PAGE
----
Report names UMSL top five Missouri institution for graduating students with less debt

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Mia Jones

Mia Erin Jones discusses her experience as a student at the University of Missouri–St. Louis in the launch video for St. Louis Graduate’s second Degrees with Less Debt report.

College degrees have become increasingly critical for employment, with St. Louis adults holding a bachelor’s earning 77 percent more than adults with a high school diploma alone, according to a study by St. Louis Graduates.

That fact highlights the key importance of addressing degree completion gaps for low-income and Black students in the St. Louis area – where only 27.5 percent of Black adults 25 and up hold an associate’s degree or higher, lower than the general population.

St. Louis Graduates – a component fund of the St. Louis Community Foundation and a collaborative formed to address equity gaps in postsecondary education – aims to do something about that.

On Wednesday, the group released its second edition of the Degrees with Less Debt report, which named the University of Missouri–St. Louis as one of the top five institutions in the state that have strategies, practices and policies that support the enrollment and successful graduation of Black and Pell-eligible students. The stated goal of the report was to identify methods that could be adopted widely.

The other universities examined include McKendree University, University of Central Missouri, Southeast Missouri State and Webster University. St. Louis Graduates selected the five institutions based on publicly available data and interviewed administrators and students from each.

In addition to the Degrees with Less Debt report, the effort included a YouTube launch titled Episode 1: Greetings from Degrees with Less Debt followed by a Twitter chat. The video included interviews with UMSL Chancellor Kristin Sobolik, Vice Provost for Enrollment Management Alan Byrd and UMSL student Mia Erin Jones.

“In order for our society to thrive, it’s imperative that we provide education for all people, especially those from economically disadvantaged areas,” Sobolik said in the video. “Education is the game changer in the lives of our students, their families, the region and our nation.”

The video looked at the motivations of students and highlighted successful strategies first identified in the report.

Addressing financial barriers was a key priority named in both.

“College affordability is the biggest threat to low-income students both in terms of attending college and obtaining a degree,” Byrd said. “We currently have a system that expects students to spend 60 percent of their annual household income to send their son or daughter to college. That’s simply outrageous.”

Several UMSL practices were highlighted for their efficacy.

Among those commended was UMSL’s streamlined application process, during which the university uses admissions data to automatically consider all applicants for endowed scholarships and automatically considering all students who fill out FAFSAs for UMSL grants.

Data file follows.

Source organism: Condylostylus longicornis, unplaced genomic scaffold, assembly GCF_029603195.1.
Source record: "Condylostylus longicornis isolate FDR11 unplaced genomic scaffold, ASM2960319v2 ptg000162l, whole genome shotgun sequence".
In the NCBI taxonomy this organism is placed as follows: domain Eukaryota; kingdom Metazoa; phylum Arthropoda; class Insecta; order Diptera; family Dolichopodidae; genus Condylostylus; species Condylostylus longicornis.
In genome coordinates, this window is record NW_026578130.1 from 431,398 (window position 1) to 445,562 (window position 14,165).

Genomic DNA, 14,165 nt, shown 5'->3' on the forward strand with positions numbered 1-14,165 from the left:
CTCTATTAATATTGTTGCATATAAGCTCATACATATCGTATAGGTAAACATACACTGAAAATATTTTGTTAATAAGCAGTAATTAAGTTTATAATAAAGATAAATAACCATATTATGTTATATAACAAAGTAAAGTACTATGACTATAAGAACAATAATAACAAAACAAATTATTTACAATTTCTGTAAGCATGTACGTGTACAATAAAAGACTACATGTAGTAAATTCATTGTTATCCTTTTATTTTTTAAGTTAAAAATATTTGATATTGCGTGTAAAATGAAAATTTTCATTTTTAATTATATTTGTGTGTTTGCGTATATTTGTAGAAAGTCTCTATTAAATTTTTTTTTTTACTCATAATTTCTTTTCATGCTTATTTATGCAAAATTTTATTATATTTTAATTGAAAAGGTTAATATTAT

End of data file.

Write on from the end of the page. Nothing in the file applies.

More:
Financial efforts aimed at seniors were included in this category. In addition to loan repayment education sessions for seniors, the report singled out two senior financial aid efforts: the Finish Your Degree Scholarship and the Senior Degree Completion Program, the former having a six-year 92 percent graduation rate for recipients and the latter a 79 percent graduation rate.

Another critical element named in the report was inclusion, and the writers pointed out that UMSL’s mission included inclusion with the chancellor prioritizing it as part of leadership decision-making and faculty and staff makeup.

That’s a strategy that Jones noticed and noted in the video.

“UMSL doesn’t do anything without talking to at least a few Black student leaders first, especially if it concerns the Black students and that’s one thing I really, really like,” she said.

Other UMSL strategies mentioned were UMSL precollegiate services including the Bridge Program, which serves 5,000 students and 1,200 parents and has a 100 percent college placement rate. The report also commended the university’s large-scale Curriculum Alignment Process, which seeks to streamline degree pathways, and supplemental peer instruction.

In addition to the SI program, the report singled out the tiered system support led by Assistant Provost for Access and Academic Support Natissia Small through Student Enrichment and Achievement and Multicultural Student Services, which provides targeted support to students with GPAs of less than 2.5 and greater than 2.5 respectively.

Other student supports mentioned include the Triton Pantry, childcare and Inspire, the mentoring program for transfer students.

“We have positively contributed to student retention at UMSL by delivering a comprehensive support model for student success while simultaneously creating a culture in which student access, resources and sense of belonging is held as a priority,” Small said in the report.

Learn more about the strategies being utilized at UMSL, and the four other institutions, in the final report and video.

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